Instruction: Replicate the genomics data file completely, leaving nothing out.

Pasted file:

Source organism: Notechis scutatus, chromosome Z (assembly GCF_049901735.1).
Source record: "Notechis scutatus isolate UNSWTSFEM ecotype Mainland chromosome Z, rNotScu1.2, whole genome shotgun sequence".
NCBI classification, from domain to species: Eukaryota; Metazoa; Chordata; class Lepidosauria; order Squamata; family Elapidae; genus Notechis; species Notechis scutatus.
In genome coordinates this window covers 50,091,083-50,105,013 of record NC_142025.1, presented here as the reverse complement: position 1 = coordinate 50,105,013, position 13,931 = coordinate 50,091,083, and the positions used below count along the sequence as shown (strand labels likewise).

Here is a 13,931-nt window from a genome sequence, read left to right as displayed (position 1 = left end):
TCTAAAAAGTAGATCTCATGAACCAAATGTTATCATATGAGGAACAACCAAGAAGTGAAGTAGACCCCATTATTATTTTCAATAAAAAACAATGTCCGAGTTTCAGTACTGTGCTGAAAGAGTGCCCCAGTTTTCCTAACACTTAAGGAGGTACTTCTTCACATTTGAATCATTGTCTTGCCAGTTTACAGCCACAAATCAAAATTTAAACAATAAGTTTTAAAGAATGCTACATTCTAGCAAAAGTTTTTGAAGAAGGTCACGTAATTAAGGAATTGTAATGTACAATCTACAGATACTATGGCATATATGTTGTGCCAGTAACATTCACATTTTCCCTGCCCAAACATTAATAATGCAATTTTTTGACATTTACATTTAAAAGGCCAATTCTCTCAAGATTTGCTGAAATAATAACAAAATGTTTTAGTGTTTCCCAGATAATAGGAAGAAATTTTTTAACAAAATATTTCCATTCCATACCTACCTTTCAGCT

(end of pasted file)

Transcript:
Source organism: Notechis scutatus, chromosome Z (assembly GCF_049901735.1).
Source record: "Notechis scutatus isolate UNSWTSFEM ecotype Mainland chromosome Z, rNotScu1.2, whole genome shotgun sequence".
NCBI classification, from domain to species: Eukaryota; Metazoa; Chordata; class Lepidosauria; order Squamata; family Elapidae; genus Notechis; species Notechis scutatus.
In genome coordinates this window covers 50,091,083-50,105,013 of record NC_142025.1, presented here as the reverse complement: position 1 = coordinate 50,105,013, position 13,931 = coordinate 50,091,083, and the positions used below count along the sequence as shown (strand labels likewise).

Here is a 13,931-nt window from a genome sequence, read left to right as displayed (position 1 = left end):
TCTAAAAAGTAGATCTCATGAACCAAATGTTATCATATGAGGAACAACCAAGAAGTGAAGTAGACCCCATTATTATTTTCAATAAAAAACAATGTCCGAGTTTCAGTACTGTGCTGAAAGAGTGCCCCAGTTTTCCTAACACTTAAGGAGGTACTTCTTCACATTTGAATCATTGTCTTGCCAGTTTACAGCCACAAATCAAAATTTAAACAATAAGTTTTAAAGAATGCTACATTCTAGCAAAAGTTTTTGAAGAAGGTCACGTAATTAAGGAATTGTAATGTACAATCTACAGATACTATGGCATATATGTTGTGCCAGTAACATTCACATTTTCCCTGCCCAAACATTAATAATGCAATTTTTTGACATTTACATTTAAAAGGCCAATTCTCTCAAGATTTGCTGAAATAATAACAAAATGTTTTAGTGTTTCCCAGATAATAGGAAGAAATTTTTTAACAAAATATTTCCATTCCATACCTACCTTTCAGCT